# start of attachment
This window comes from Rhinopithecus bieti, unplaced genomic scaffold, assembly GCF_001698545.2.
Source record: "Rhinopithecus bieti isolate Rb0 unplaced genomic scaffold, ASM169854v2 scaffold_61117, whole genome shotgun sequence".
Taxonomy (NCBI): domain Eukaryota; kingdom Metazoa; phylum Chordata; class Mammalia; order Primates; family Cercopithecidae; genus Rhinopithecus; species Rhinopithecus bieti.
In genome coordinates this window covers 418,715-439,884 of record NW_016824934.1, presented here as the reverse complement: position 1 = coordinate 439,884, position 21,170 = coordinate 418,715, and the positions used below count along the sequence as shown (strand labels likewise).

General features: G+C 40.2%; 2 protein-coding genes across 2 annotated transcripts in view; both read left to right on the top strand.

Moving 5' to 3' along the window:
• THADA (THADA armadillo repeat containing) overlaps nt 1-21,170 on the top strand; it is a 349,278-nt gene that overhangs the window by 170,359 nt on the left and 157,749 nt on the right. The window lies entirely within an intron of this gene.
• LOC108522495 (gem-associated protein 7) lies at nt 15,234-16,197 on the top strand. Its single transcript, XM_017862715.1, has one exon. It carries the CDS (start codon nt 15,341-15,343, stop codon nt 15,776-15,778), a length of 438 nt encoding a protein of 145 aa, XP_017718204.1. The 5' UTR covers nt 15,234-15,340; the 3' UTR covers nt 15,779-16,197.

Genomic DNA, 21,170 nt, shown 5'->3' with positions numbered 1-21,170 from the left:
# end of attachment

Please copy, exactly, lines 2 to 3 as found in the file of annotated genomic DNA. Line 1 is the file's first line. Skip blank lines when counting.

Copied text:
Source record: "Rhinopithecus bieti isolate Rb0 unplaced genomic scaffold, ASM169854v2 scaffold_61117, whole genome shotgun sequence".
Taxonomy (NCBI): domain Eukaryota; kingdom Metazoa; phylum Chordata; class Mammalia; order Primates; family Cercopithecidae; genus Rhinopithecus; species Rhinopithecus bieti.